How the Iowa Caucuses Work: A Guide to the Process

To people accustomed to voting in primaries by walking into a polling site, privately completing a ballot and walking out — which is to say, most of the country — caucuses may seem bewildering.

They certainly did to Mary Doyle when she went to her first caucus more than 20 years ago, after moving to Iowa from Illinois. “I had no clue what was going on,” she said. “It was all brand-new. These people get up and talk, and everybody’s talking, and I didn’t know anybody.”

Like many Iowans, Ms. Doyle — who will be a precinct captain for former President Donald J. Trump at a caucus site in western Des Moines on Monday night — came to love the caucus process, with its open expression of candidate preferences and attempts at last-minute persuasion.

Caucuses also have their critics, who note that the process makes voting inaccessible for some people and tends to lead to lower turnout than primaries.

But love them or hate them, they are still happening. At 7 p.m. Central time, caucusgoers will gather — if they are not deterred by the bitter cold — in schools, community centers and other sites across the state.

Here is a step-by-step guide to how the caucuses will work.

Voters will arrive at their designated caucus site and sign in. Workers will check each person’s ID and voter registration. While only registered Republicans can participate, people are allowed to register or change their party affiliation on the spot.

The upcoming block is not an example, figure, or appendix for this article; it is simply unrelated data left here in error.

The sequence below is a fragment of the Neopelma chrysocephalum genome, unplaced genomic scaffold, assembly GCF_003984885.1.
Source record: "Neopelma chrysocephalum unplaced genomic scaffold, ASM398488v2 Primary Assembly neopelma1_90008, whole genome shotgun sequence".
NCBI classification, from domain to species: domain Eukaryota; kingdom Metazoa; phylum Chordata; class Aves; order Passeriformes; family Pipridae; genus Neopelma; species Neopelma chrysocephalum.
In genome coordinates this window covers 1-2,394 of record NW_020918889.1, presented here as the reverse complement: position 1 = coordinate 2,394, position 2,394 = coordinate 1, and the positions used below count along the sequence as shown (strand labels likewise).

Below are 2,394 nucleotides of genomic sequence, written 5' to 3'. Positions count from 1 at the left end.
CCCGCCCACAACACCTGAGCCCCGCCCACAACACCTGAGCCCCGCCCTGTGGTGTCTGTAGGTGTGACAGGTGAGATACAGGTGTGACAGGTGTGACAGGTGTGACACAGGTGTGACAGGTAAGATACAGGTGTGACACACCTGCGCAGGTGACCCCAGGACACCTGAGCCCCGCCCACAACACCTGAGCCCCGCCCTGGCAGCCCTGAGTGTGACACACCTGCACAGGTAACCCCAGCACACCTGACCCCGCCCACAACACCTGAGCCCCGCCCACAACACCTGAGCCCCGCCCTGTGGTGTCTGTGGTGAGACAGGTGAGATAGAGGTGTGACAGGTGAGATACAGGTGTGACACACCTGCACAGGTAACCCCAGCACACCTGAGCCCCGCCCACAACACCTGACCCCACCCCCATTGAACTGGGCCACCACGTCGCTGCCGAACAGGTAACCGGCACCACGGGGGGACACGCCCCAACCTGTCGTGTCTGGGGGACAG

If the campaigns are well organized, each candidate will have a captain on site at each precinct, and that captain may hand out stickers, hats or other swag to supporters as they arrive — a sort of visual display of the strength of that candidate’s support.

As people wait for the caucus to formally begin, caucusgoers can talk among themselves. Especially in small communities, many of them will know each other, and many of them will start discussing their candidate preferences. They may try to persuade one another if they see an opening.

Cody Hoefert, a precinct captain in Rock Rapids for Ron DeSantis who has served as a captain in many election cycles and is a former co-chairman of the Iowa Republican Party, said he would be striking up conversations, looking for people who were undecided or not firmly committed to their choice, and giving them his pitch for Mr. DeSantis.

The caucus will be called to order, and the caucusgoers’ first order of official business will be to elect a chair to oversee the proceedings.

A representative for each candidate — generally, precinct captains chosen in advance by the campaigns — will have a chance to give a short speech. Time restrictions can vary from site to site, generally from two to five minutes.

This is the part of the process that most distinguishes caucuses from primaries: Participants are, up until the very last moment, actively trying to recruit more people to their side. While most voters are likely to have made up their minds, some may wait to make a final decision until they hear the speeches, and — you never know — some may be leaning toward one candidate but be swayed by a particularly persuasive speech.

Paper ballots will be distributed, and people will cast their votes.

The votes will be counted on-site right away. The captains will observe the counting process and flag any problems that they see, and regular caucusgoers are allowed to watch as well. The results will be announced out loud and then sent to the state party.

The state party will tabulate results from all the precincts and release the statewide totals to the public.